LONDON Sterling recovered from a six-month low against the dollar on Friday on expectations of stronger UK retail sales data, although traders said gains may be temporary given worries about the growth outlook.
The pound has fallen heavily since the Bank of England quarterly inflation report on Wednesday forecast higher inflation and weak growth.
It pared losses on Friday, rising 0.2 percent against the dollar to $1.5527 after hitting a six-month trough of $1.5475 the previous day. The pound has fallen 4.5 percent so far this year against the dollar.
Traders said investors who had sold the pound heavily after the inflation report were being squeezed out of short positions.
UK retail sales are forecast to rise 0.4 percent in January, after falling unexpectedly the previous month.
A positive number would help soothe concerns about the UK economy slipping back into recession, although some strategists said a reading in line with consensus would not be enough to halt sterling's recent downward trend.
"We would need a really large upward surprise compared to consensus for retail sales to have much impact on the pound. The inflation report is much more important," said Raghav Subbarao, currency analyst at Barclays.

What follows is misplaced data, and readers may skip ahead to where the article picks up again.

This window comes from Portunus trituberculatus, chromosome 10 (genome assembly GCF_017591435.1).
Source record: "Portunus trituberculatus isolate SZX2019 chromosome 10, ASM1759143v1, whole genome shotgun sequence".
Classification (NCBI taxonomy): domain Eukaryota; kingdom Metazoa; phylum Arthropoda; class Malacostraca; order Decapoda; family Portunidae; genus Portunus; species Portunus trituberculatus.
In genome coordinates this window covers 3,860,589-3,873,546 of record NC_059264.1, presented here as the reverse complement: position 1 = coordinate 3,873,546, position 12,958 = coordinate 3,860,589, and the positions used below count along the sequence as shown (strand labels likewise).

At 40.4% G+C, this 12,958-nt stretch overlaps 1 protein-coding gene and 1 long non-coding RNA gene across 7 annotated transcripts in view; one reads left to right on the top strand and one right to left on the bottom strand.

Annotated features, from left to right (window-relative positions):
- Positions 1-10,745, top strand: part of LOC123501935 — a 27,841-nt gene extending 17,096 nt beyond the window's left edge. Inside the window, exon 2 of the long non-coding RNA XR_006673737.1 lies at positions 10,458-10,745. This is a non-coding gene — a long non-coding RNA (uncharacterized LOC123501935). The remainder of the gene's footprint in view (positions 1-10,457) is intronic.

The euro fell 0.4 percent against sterling to 85.85 pence, moving away from a 15-month high of 87.17 pence hit on February 1.
The single currency was dragged lower by euro/yen hitting a two-week low ahead of a Group of 20 meeting in Moscow. Some investors are concerned Japan will be criticised for driving its currency lower.
Strategists at BNP Paribas said the market perception that the BoE is willing to tolerate higher inflation, which lessens consumer spending power, would continue to weigh on sterling.
They revised their euro/sterling forecast higher to 85 pence for the first quarter and 84 pence for the second quarter, although they remained bearish on the euro in the longer-term.
"However, we are still looking for a euro/sterling to fall to 78 pence by year-end driven by our expectation of far higher growth in the UK than in the euro zone," they said in a note to clients.
(Editing by Catherine Evans)